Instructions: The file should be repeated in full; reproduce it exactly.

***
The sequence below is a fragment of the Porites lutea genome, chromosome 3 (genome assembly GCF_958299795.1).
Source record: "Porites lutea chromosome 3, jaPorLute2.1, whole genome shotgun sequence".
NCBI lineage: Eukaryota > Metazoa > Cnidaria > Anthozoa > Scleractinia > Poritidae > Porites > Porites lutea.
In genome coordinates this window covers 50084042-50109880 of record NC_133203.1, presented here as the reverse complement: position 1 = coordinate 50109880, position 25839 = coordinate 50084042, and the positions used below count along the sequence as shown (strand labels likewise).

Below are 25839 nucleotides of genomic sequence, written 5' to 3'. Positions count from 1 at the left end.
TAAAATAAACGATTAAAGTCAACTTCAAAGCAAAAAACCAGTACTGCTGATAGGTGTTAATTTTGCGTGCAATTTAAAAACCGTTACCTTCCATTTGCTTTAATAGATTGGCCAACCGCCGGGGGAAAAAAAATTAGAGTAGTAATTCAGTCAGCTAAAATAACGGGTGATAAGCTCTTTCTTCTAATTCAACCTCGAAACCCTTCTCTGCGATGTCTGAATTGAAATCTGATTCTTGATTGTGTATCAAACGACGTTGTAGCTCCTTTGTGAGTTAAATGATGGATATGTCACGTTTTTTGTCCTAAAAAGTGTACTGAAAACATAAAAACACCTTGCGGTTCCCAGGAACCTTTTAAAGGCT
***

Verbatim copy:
The sequence below is a fragment of the Porites lutea genome, chromosome 3 (genome assembly GCF_958299795.1).
Source record: "Porites lutea chromosome 3, jaPorLute2.1, whole genome shotgun sequence".
NCBI lineage: Eukaryota > Metazoa > Cnidaria > Anthozoa > Scleractinia > Poritidae > Porites > Porites lutea.
In genome coordinates this window covers 50084042-50109880 of record NC_133203.1, presented here as the reverse complement: position 1 = coordinate 50109880, position 25839 = coordinate 50084042, and the positions used below count along the sequence as shown (strand labels likewise).

Below are 25839 nucleotides of genomic sequence, written 5' to 3'. Positions count from 1 at the left end.
TAAAATAAACGATTAAAGTCAACTTCAAAGCAAAAAACCAGTACTGCTGATAGGTGTTAATTTTGCGTGCAATTTAAAAACCGTTACCTTCCATTTGCTTTAATAGATTGGCCAACCGCCGGGGGAAAAAAAATTAGAGTAGTAATTCAGTCAGCTAAAATAACGGGTGATAAGCTCTTTCTTCTAATTCAACCTCGAAACCCTTCTCTGCGATGTCTGAATTGAAATCTGATTCTTGATTGTGTATCAAACGACGTTGTAGCTCCTTTGTGAGTTAAATGATGGATATGTCACGTTTTTTGTCCTAAAAAGTGTACTGAAAACATAAAAACACCTTGCGGTTCCCAGGAACCTTTTAAAGGCT